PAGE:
The Three Bells

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"The Three Bells"
Single by The Browns
from the album Sweet Sounds by The Browns
B-side "Heaven Fell Last Night"
Released 1959
Format Vinyl, 7", 45 RPM
Genre Contemporary folk
Countrypolitan
Length 2:47
Label RCA Victor
Writer(s) Jean Villard Gilles & Bert Reisfeld
Producer(s) Chet Atkins
The Browns singles chronology
"Would You Care"
(1958)
"The Three Bells"
(1959)
"Scarlet Ribbons (For Her Hair)"
(1959)

"The Three Bells", also known as "Jimmy Brown" or "Little Jimmy Brown", is a song made popular by the Browns in 1959.[1] The single reached number one in the U.S. on Billboard's Hot C&W Sides chart[2] and the Billboard Hot 100 chart,[3][4] outperforming a competing version by Dick Flood. The version by the Browns also hit number ten on Billboard's Hot R&B Sides chart.[5][6] It was based on the 1945 French language song "Les trois cloches" by Jean Villard Gilles and Marc Herrand. The English lyrics were written by Bert Reisfeld and first recorded by the Melody Maids in 1948. The song was a major 1952–53 hit by Édith Piaf and Les Compagnons de la chanson. The song documents three stages of the life of "Jimmy Brown"—his birth, his marriage, and his death. The Browns' male vocalist, Jim Ed Brown, coincidentally had the same name as the song's character.

Recorded versions[edit]

Among the many musicians who covered the song are Édith Piaf and Les Compagnons de la chanson, who recorded the original French version, Tina Arena, Brian Poole and the Tremeloes, Ken Parker, Ray Charles, Nana Mouskouri, Roy Orbison, Johnny Cash & the Carter Family, Floyd Cramer, Daniel O'Donnell, Chet Atkins, Elaine Paige, Sha Na Na, Andy Williams, and Alison Krauss & Union Station. It was also recorded in Dutch as "De drie klokken" and "Bim bam", in Italian as "Le Tre Campane" by Schola Cantorum, and in Spanish, retaining the title "Jimmy Brown", by the vocal group Mocedades.

"The Three Bells", also known as "The Jimmy Brown Song", was also recorded for Decca Records in 1951 by the Andrews Sisters, the World War II boogie-woogie group of sisters: Patty, Maxene & LaVerne. While it did not prove to be the big hit that Billboard predicted it would be for the Andrews Sisters, it was nonetheless a very moving, harmonious rendition, in which the trio was accompanied by Gordon Jenkins' orchestra & chorus. The German title was "Wenn die Glocken hell erklingen".

Jim Ed Brown, one-third of the Browns, released a cover in 1969.

In 1974, Naďa Urbánková recorded a Czech version, with her own lyrics, as "Zvony nelžou",[7] translated, "The bells never lie".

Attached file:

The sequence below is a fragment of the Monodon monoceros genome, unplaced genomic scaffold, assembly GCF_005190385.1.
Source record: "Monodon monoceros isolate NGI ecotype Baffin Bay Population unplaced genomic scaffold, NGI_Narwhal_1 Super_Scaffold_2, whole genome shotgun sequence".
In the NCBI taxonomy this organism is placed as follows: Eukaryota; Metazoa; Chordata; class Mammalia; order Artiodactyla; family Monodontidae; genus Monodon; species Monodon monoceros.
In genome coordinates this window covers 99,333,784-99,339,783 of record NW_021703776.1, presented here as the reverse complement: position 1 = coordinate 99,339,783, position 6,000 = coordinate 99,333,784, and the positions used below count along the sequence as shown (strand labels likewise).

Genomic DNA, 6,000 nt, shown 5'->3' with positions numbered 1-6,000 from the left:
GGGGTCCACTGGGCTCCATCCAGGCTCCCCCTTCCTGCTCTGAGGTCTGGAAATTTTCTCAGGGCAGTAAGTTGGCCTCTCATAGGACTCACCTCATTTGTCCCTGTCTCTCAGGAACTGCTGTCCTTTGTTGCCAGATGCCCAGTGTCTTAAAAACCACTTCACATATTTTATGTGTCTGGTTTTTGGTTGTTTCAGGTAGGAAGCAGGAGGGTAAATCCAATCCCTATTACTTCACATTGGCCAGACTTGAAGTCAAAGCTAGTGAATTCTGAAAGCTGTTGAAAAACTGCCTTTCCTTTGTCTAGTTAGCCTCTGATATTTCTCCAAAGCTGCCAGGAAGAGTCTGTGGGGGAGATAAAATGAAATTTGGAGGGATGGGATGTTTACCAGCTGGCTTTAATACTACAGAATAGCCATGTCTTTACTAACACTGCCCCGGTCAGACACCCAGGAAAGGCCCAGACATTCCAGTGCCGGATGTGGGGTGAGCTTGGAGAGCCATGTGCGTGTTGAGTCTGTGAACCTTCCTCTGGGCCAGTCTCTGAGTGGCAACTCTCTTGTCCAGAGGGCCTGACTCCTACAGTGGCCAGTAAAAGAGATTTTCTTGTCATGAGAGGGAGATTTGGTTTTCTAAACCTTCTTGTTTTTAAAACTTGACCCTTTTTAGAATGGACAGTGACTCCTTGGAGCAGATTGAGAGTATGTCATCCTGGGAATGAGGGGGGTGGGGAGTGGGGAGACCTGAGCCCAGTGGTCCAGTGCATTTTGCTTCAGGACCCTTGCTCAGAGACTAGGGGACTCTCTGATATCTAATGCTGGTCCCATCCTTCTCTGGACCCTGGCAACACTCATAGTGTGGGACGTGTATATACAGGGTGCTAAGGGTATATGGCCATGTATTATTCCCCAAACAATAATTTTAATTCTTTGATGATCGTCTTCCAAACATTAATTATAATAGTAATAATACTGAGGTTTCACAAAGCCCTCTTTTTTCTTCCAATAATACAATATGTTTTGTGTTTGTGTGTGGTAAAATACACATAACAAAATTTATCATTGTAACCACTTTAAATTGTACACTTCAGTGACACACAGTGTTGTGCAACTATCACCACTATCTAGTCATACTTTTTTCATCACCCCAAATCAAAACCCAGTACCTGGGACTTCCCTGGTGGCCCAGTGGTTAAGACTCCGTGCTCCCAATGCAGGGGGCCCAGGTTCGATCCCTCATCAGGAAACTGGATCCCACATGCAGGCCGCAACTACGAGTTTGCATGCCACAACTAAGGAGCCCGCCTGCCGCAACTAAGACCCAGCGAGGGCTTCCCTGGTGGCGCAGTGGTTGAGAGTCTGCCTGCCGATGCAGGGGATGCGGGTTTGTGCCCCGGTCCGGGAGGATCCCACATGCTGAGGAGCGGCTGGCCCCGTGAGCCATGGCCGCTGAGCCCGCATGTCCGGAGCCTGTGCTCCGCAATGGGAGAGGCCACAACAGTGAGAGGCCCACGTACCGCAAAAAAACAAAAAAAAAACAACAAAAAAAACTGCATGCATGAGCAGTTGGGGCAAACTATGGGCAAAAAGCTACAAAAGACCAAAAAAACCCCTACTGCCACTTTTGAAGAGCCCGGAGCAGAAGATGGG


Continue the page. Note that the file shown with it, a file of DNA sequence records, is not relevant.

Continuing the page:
The song was parodied by the Barron Knights as "The Chapel Lead Is Missing" on their 1978 LP Night Gallery.

With lyrics in Swedish by Britt Lindeborg, Kikki Danielsson covered the song in 1979 on her debut album, Rock'n Yodel, as "Och vi hörde klockor ringa", translated "And we heard bells ringing".

Chart position[edit]

The Browns[edit]

Chart (1959) Peak
position
U.S. Billboard Hot C&W Sides 1
U.S. Billboard Hot 100 1
U.S. Billboard Hot R&B Sides 10
Australia 1
Flanders[8] 13
Germany[9] 19
Netherlands[10] 4
Norway VG-lista[9] 6
UK - New Musical Express[11] 6

Jim Ed Brown[edit]

Chart (1969) Peak
position
U.S. Billboard Hot Country Singles[12] 29
Canadian RPM Country[13] 22

Brian Poole and the Tremeloes[edit]

Chart (1965) Peak
position
U.K. - Record Retailer[14] 17

Daniel O'Donnell[edit]

Chart (1993) Peak
position
UK Singles Chart[15] 71

See also[edit]

References[edit]

  1. ^ Show 11 - Tennessee Firebird. [Part 3], Big Rock Candy Mountain. [Part 1] : UNT Digital Library
  2. ^ "Hot C&W Sides", Billboard, August 31, 1959. p. 56. Accessed September 23, 2016.
  3. ^ The Browns - Chart History - The Hot 100, Billboard.com. Accessed September 23, 2016.
  4. ^ Whitburn, Joel (2004). The Billboard Book Of Top 40 Country Hits: 1944-2006, Second edition. Record Research. p. 59. 
  5. ^ "Hot R&B Sides", Billboard, August 31, 1959. p. 57. Accessed September 23, 2016.
  6. ^ Whitburn, Joel (2004). Top R&B/Hip-Hop Singles: 1942-2004. Record Research. p. 88. 
  7. ^ "Naďa Urbánková - Zvony nelžou". Nadaurbankova.cz. Retrieved 2014-06-29. 
  8. ^ The Browns - The Three Bells, Ultratop. Accessed September 23, 2016.
  9. ^ a b The Browns - The Three Bells, norwegiancharts.com. Accessed September 23, 2016.
  10. ^ The Browns - The Three Bells, Dutch Charts. Accessed September 23, 2016.
  11. ^ Browns - Full Official Chart History, Official Charts Company. Accessed September 23, 2016.
  12. ^ "Hot Country Singles", Billboard, August 30, 1969. p. 46. Accessed September 23, 2016.
  13. ^ "Country", RPM Weekly, Volume 12, No. 8, November 10, 1969. Accessed September 23, 2016.
  14. ^ Brian Poole and the Tremeloes - Full Official Chart History, Official Charts Company. Accessed September 23, 2016.
  15. ^ Daniel O'Donnell - Full Official Chart History, Official Charts Company. Accessed September 23, 2016.

External links[edit]

Preceded by
"A Big Hunk o' Love" by Elvis Presley
Billboard Hot 100 number-one single
August 24, 1959 – September 14, 1959
Succeeded by
"Sleep Walk" by Santo & Johnny
Preceded by
"Waterloo" by Stonewall Jackson
Billboard Hot Country & Western Sides number-one single
August 31, 1959 – November 2, 1959
Succeeded by
"Country Girl" by Faron Young